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What is exempt current pension income?

Any ordinary and statutory income a self-managed super fund (SMSF) earns from assets held to support retirement phase income streams is exempt from income tax – this income is commonly referred to as Exempt current pension income (ECPI).

This form of income does not include assessable contributions or non-arm’s length income.

Individuals can choose to claim their ECPI in the SMSF annual return. However, to do so, they must ensure their SMSF assets are valued at current market value. This requirement also applies when a transition to retirement income stream (TRIS) moves into retirement phase.

There are two methods an individual can use to calculate their ECPI – they are the segregated method and the proportionate method.
Generally, an individual uses the segregated method when their fund is 100 per cent in retirement phase (provided the assets are not disregarded small fund assets). If the fund has disregarded small fund assets, then the proportionate method must be applied.

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News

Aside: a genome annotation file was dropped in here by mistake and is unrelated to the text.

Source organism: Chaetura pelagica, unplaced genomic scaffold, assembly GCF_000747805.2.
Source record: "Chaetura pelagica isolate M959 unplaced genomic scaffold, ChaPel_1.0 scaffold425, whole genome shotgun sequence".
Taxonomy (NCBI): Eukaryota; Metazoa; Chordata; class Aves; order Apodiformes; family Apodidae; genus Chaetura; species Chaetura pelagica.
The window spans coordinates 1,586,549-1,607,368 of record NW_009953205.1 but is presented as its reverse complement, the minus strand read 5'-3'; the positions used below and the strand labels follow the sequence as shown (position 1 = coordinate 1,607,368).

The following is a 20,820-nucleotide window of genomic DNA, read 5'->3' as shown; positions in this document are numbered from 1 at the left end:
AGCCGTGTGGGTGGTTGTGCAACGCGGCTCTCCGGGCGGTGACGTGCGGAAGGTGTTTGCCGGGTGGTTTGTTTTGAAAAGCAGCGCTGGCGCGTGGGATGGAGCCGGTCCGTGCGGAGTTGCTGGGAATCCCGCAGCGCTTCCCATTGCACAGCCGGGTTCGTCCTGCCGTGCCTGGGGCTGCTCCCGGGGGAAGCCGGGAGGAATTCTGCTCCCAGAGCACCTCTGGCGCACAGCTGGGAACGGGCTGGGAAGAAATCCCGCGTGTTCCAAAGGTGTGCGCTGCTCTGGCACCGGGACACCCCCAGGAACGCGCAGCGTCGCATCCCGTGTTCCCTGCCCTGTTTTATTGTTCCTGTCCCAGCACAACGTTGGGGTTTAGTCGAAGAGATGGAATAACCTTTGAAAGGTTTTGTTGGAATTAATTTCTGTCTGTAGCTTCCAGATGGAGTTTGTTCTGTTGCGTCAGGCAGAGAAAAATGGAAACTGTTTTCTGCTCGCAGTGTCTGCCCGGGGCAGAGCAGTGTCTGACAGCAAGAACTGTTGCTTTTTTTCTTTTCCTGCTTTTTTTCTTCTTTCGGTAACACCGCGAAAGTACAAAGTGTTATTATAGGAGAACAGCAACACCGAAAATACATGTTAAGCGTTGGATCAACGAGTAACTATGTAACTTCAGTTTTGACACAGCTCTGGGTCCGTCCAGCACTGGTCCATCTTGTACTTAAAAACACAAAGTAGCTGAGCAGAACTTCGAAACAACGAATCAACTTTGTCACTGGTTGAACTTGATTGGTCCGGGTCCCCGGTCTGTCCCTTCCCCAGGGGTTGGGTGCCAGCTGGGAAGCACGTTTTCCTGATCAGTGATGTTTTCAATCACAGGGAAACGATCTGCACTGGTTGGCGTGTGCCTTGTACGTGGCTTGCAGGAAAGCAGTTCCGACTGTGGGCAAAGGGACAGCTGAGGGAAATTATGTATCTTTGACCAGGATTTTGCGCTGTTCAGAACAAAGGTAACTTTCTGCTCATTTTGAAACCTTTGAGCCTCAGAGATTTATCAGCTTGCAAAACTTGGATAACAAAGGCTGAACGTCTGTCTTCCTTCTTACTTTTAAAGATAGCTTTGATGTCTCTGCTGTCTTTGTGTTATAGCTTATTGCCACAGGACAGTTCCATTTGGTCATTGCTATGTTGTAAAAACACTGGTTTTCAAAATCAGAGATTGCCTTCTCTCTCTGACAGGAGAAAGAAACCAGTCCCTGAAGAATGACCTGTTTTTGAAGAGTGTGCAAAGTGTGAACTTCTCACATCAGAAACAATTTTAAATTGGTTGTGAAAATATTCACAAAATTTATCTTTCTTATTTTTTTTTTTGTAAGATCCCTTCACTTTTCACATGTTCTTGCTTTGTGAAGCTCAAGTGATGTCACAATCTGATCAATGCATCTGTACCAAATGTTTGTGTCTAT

Changes to FBT for Utes

September 14, 2018

The Australian Tax Office (ATO) has released draft guidelines changing its previous stance on Fringe Benefits Tax (FBT) for utes. Amendments originated from reports that dodgy tax returns were responsible for a loss of $8.7 billion in income tax due to wrongful claims. Failure to comply with new requirements listed below may result in a 20 percent FBT imposed on the cost of the vehicle.

The requirement of a logbook
New rules require employers to ensure their workers using these vehicles keep detailed logbooks. Whether the logbooks are electronic or hard copy, it is vital that the process be effective for returns lodged in the 2019 FBT year, when the law takes effect. Employers receive confirmation via email from employees using the vehicles at the end of the 2019 FBT year with their logbook including all regulated diversions and private use.

Diversions and private use rules
The guidelines introduce capped limits for the log books to comply with. Professional travel means that the vehicle must not deviate more than 2km from its usual route. However, 1000 km of non-work related travel is allowed, provided that there is no single trip exceeding 200 km. Such regulations provide greater flexibility than previous guidelines. What the ATO deems “minor” or “irregular trips” like carpooling the children to and from school or an occasional trip to visit relatives will not render you non-compliant so long as it is recorded as non-professional use.